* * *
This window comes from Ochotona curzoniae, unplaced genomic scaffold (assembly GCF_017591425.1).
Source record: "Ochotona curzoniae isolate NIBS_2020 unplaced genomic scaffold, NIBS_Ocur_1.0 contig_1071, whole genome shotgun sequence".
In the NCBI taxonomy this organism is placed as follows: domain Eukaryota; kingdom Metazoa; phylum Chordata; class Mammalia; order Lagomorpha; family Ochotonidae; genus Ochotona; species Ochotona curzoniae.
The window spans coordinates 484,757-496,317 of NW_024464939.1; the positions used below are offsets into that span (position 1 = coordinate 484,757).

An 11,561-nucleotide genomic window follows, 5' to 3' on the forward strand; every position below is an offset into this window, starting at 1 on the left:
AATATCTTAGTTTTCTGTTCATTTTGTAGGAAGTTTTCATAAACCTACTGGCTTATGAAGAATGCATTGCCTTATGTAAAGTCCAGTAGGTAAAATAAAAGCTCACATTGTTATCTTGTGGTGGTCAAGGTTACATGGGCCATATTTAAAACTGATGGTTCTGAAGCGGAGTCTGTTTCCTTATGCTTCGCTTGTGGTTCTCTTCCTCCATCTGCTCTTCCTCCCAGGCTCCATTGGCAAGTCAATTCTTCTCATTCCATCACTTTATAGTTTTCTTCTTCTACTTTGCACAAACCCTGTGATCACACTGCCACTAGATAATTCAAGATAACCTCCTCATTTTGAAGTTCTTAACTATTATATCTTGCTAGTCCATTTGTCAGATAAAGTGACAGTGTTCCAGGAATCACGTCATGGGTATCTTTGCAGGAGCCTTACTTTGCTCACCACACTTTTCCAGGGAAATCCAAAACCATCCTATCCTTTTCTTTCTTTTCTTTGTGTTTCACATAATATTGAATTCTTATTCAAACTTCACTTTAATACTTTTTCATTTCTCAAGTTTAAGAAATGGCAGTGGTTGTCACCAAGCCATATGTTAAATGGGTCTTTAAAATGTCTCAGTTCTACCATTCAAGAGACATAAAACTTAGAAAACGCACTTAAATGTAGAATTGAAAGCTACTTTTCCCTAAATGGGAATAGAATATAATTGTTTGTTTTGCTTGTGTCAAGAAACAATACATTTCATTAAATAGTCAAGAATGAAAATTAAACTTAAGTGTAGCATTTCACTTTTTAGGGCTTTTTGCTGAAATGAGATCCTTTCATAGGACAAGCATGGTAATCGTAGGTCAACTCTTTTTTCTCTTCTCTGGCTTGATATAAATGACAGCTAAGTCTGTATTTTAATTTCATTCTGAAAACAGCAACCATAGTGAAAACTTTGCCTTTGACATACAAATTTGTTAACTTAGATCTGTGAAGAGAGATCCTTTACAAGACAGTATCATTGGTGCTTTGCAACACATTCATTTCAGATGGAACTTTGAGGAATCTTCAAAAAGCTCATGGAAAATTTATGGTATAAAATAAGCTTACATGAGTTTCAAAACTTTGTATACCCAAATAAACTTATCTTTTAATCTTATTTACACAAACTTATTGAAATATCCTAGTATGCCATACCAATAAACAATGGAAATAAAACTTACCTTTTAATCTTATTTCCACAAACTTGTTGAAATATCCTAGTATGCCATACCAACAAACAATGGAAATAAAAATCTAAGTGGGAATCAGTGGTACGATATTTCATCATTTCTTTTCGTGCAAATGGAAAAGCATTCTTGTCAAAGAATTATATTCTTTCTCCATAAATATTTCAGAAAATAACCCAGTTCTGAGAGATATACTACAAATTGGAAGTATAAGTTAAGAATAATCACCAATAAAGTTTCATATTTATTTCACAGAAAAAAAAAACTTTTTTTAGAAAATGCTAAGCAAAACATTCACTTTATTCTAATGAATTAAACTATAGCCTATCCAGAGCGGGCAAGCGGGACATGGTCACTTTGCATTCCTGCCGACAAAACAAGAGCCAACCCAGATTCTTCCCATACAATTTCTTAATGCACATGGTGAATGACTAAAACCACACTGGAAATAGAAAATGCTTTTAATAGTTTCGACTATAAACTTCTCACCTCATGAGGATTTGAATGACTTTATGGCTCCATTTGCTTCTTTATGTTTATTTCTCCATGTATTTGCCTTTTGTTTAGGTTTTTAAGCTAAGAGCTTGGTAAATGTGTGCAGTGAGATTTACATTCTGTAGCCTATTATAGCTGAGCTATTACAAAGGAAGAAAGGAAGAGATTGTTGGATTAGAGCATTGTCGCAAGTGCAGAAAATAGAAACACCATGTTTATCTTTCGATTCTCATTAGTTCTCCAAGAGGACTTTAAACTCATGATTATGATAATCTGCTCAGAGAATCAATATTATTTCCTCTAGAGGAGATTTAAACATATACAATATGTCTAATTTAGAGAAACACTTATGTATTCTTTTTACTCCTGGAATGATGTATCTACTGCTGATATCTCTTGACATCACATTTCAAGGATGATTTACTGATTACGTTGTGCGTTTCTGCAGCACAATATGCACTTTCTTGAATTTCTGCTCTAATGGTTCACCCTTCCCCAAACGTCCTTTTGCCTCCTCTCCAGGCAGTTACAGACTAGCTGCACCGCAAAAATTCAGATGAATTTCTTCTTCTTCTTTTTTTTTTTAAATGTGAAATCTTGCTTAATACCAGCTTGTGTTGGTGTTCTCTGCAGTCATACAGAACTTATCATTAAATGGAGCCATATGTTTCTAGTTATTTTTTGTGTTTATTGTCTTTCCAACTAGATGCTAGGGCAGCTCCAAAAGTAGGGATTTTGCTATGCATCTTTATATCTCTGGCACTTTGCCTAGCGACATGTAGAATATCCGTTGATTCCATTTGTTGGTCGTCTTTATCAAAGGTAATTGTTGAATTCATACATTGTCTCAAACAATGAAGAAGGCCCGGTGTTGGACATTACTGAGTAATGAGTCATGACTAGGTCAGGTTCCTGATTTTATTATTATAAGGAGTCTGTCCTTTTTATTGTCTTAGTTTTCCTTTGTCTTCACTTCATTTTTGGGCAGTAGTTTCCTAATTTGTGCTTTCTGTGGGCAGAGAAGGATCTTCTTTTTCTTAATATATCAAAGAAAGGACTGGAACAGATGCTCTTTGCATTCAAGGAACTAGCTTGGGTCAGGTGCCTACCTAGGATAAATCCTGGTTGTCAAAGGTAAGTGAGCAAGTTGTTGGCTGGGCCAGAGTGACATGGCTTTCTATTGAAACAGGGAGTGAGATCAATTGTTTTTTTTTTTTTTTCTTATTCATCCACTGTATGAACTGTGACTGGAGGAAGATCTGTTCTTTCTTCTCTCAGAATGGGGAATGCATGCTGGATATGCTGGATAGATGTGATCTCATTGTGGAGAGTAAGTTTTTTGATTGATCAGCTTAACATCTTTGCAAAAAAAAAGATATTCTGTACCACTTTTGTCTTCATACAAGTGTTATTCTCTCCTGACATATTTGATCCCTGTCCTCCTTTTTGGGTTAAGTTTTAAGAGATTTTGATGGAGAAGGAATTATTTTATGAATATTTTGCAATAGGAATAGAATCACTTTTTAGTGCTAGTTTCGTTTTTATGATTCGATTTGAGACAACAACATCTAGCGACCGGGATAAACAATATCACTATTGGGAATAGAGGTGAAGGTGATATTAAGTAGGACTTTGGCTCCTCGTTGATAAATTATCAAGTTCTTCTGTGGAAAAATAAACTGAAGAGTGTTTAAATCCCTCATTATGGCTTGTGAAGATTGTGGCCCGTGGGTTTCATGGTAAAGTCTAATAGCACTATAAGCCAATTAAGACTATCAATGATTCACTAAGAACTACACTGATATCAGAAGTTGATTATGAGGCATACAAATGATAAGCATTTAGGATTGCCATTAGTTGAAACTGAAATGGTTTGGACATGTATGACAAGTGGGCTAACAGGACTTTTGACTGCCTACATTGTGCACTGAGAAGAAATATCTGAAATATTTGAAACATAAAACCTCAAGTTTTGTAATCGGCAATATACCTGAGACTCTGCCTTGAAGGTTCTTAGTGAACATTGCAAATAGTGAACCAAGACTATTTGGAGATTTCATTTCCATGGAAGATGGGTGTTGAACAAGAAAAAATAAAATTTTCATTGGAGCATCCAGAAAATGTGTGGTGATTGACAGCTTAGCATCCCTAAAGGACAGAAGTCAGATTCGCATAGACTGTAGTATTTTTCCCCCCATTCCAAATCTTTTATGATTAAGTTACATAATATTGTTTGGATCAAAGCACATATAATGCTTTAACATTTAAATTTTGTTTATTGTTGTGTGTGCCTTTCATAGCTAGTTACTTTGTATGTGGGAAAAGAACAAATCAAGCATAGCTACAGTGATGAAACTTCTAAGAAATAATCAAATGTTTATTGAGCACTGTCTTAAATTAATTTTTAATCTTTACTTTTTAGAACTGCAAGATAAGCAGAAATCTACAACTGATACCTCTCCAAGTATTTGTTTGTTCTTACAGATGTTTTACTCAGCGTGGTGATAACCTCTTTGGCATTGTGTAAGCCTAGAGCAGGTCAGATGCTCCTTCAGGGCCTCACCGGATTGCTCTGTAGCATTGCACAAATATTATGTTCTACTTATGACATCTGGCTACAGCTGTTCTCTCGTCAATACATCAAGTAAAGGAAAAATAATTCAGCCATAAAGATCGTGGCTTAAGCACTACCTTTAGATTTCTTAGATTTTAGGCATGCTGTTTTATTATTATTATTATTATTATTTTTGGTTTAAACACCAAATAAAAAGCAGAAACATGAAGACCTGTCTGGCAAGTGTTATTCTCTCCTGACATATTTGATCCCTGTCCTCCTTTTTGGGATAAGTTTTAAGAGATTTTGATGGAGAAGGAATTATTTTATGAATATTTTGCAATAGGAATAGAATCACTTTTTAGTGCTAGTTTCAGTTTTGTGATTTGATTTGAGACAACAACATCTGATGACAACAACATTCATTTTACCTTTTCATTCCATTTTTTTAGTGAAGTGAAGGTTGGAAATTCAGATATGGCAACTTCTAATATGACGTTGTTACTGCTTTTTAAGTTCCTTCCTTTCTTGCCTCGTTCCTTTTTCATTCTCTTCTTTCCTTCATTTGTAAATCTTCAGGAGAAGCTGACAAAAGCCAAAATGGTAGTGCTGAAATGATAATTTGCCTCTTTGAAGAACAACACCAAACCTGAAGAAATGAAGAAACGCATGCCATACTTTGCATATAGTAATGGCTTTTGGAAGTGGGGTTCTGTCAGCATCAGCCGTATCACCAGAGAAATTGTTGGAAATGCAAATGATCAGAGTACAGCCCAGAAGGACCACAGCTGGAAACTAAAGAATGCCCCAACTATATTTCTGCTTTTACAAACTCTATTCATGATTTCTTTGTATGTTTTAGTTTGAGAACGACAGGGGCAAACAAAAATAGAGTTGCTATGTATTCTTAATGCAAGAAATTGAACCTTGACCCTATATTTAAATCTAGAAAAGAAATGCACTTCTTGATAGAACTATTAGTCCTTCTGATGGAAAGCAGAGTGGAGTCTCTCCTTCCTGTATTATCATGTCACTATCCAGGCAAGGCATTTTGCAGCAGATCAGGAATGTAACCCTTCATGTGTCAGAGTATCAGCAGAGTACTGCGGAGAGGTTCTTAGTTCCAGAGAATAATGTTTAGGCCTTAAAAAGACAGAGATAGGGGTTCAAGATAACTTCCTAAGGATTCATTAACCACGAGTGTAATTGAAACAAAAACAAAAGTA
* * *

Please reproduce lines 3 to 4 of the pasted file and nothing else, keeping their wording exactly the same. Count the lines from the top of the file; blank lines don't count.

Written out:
In the NCBI taxonomy this organism is placed as follows: domain Eukaryota; kingdom Metazoa; phylum Chordata; class Mammalia; order Lagomorpha; family Ochotonidae; genus Ochotona; species Ochotona curzoniae.
The window spans coordinates 484,757-496,317 of NW_024464939.1; the positions used below are offsets into that span (position 1 = coordinate 484,757).